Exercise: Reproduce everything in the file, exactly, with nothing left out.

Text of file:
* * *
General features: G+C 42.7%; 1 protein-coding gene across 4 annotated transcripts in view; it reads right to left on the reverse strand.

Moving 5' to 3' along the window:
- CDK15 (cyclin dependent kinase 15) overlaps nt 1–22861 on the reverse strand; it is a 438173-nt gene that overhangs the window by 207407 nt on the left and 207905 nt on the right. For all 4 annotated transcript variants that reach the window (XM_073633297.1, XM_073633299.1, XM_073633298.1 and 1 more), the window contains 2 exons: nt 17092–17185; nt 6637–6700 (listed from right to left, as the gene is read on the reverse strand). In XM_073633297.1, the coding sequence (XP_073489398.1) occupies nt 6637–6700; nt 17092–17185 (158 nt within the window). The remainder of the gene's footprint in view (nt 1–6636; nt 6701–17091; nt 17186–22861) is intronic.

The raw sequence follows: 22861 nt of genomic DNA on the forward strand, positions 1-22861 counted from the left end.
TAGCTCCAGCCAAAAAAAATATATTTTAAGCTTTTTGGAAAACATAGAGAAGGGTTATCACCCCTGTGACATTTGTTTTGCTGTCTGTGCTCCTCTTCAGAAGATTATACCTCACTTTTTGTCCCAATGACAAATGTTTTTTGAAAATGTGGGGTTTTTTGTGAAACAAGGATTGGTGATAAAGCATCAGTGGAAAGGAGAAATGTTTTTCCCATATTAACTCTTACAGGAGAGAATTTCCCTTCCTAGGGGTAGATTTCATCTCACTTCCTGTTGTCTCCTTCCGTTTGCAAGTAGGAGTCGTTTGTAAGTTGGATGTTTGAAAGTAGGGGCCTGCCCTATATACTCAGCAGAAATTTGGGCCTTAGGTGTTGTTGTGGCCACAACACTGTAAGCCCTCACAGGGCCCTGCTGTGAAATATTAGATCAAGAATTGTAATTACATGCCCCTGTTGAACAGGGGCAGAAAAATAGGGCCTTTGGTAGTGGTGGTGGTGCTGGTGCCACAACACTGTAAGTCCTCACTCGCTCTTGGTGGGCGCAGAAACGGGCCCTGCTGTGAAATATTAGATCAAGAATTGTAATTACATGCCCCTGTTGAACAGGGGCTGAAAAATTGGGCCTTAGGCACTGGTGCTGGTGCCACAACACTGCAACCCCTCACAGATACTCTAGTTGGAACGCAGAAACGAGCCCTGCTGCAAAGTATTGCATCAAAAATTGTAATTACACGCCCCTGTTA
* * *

General features: G+C 42.7%; 1 protein-coding gene across 4 annotated transcripts in view; it reads right to left on the reverse strand.

Moving 5' to 3' along the window:
- CDK15 (cyclin dependent kinase 15) overlaps nt 1–22861 on the reverse strand; it is a 438173-nt gene that overhangs the window by 207407 nt on the left and 207905 nt on the right. For all 4 annotated transcript variants that reach the window (XM_073633297.1, XM_073633299.1, XM_073633298.1 and 1 more), the window contains 2 exons: nt 17092–17185; nt 6637–6700 (listed from right to left, as the gene is read on the reverse strand). In XM_073633297.1, the coding sequence (XP_073489398.1) occupies nt 6637–6700; nt 17092–17185 (158 nt within the window). The remainder of the gene's footprint in view (nt 1–6636; nt 6701–17091; nt 17186–22861) is intronic.

The raw sequence follows: 22861 nt of genomic DNA on the forward strand, positions 1-22861 counted from the left end.
TAGCTCCAGCCAAAAAAAATATATTTTAAGCTTTTTGGAAAACATAGAGAAGGGTTATCACCCCTGTGACATTTGTTTTGCTGTCTGTGCTCCTCTTCAGAAGATTATACCTCACTTTTTGTCCCAATGACAAATGTTTTTTGAAAATGTGGGGTTTTTTGTGAAACAAGGATTGGTGATAAAGCATCAGTGGAAAGGAGAAATGTTTTTCCCATATTAACTCTTACAGGAGAGAATTTCCCTTCCTAGGGGTAGATTTCATCTCACTTCCTGTTGTCTCCTTCCGTTTGCAAGTAGGAGTCGTTTGTAAGTTGGATGTTTGAAAGTAGGGGCCTGCCCTATATACTCAGCAGAAATTTGGGCCTTAGGTGTTGTTGTGGCCACAACACTGTAAGCCCTCACAGGGCCCTGCTGTGAAATATTAGATCAAGAATTGTAATTACATGCCCCTGTTGAACAGGGGCAGAAAAATAGGGCCTTTGGTAGTGGTGGTGGTGCTGGTGCCACAACACTGTAAGTCCTCACTCGCTCTTGGTGGGCGCAGAAACGGGCCCTGCTGTGAAATATTAGATCAAGAATTGTAATTACATGCCCCTGTTGAACAGGGGCTGAAAAATTGGGCCTTAGGCACTGGTGCTGGTGCCACAACACTGCAACCCCTCACAGATACTCTAGTTGGAACGCAGAAACGAGCCCTGCTGCAAAGTATTGCATCAAAAATTGTAATTACACGCCCCTGTTA